Renowned educator Dr. Anne O. Emery dies at 93
By Ursula V. Battle | 8/28/2020, 6 a.m.
A student at Walbrook in the 1970s, Wardell Woodrow Wilson, Jr. recalled the school’s principal Dr. Anne O. Emery seeing him without wearing his proper choir attire.
“As a choir member, we were supposed to have on red blazers,” recalled Wilson. “She asked me why I didn’t have on my blazer. I explained I was working full-time because I wanted to buy a car. She sold me my first car - a blue 1963 Dynamic ‘88 Oldsmobile, dirt cheap. Her students were everything to her, and she would do anything for her students.”
Dr. Emery was a graduate of Tuskegee University (formerly Institute). Wilson, who is also an alumnus, credited Dr. Emery with “steering” him to the school.
“One of the greatest things she created was the Tuskegee Club,” said Wilson. “The bus was filled with students and went to Tuskegee Institute. She was so nurturing. She was a great leader and a soldier on the battlefield. I called her Mama Emery. That is a title higher than Dr. Emery.”
Dr. Emery, who founded Heritage United Church of Christ with her late husband, Vallen L. Emery Sr., died Wednesday, August 19, 2020. The Ashburton resident was 93. At Baltimore Times press time, funeral arrangements for Dr. Emery were still being arranged.
Rita Harris-Bowers is a lifelong member of Heritage United Church of Christ, located on Liberty Heights Avenue.
“My parents came soon after Dr. Emery and her husband started the church,” said Harris-Bowers. “She and her husband tried to join a church and were denied. That’s what got them going to start Heritage. Thirty years later, the church wrote an apology for rejecting them. Dr. Emery had that letter posted in her house. She was a powerhouse. No matter where she went, people knew who she was.”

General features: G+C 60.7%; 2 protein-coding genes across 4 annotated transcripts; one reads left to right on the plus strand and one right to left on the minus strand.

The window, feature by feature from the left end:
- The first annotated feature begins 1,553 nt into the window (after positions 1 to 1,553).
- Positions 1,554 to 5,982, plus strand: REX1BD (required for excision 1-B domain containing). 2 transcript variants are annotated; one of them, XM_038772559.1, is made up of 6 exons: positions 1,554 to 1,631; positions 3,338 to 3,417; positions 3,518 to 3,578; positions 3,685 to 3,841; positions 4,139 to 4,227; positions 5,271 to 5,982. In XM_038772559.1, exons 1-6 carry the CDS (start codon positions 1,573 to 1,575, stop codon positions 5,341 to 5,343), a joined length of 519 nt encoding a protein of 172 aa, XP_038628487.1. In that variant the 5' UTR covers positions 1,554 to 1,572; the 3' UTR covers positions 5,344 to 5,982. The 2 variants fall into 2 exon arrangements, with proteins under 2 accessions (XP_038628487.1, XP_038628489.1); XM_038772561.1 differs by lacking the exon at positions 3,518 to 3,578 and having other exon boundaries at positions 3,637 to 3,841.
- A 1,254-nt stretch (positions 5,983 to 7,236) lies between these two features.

Harris-Bowers reflected on Dr.Emery’s quest to ensure students went to HBCUs (Historically Black Colleges and Universities).
“She started so many organizations at Heritage, including a college tour,” said Harris-Bowers. “We rode for a week on the bus, and would hit all the HBCUs along the way. She knew all the college presidents. Once they were on that college tour, a lot of those kids got full scholarships. It brought tears to my eyes. She wanted every person that crossed her path to get a higher education.” She added, “She was well into her 80s still riding that bus. There is not one young person that would not have something powerful to say about Anne Emery and her support in their journey of academia and beyond.”
Lynda M. Brown said she was a mentee of Dr. Emery. “I first met Dr. Anne as a child in the early 1960’s in the basement of the Heritage United Church of Christ, where the Baltimore Chapter Jack and Jill of America met to participate in positive cultural experiences,” said Brown. “Throughout my life, Dr. Anne was a mentor and adviser. I admired her commitment to community organizations and her dedication to the education of all young people she encountered. Dr. Anne was always crisp, well-groomed, stylish, smart, and full of integrity.”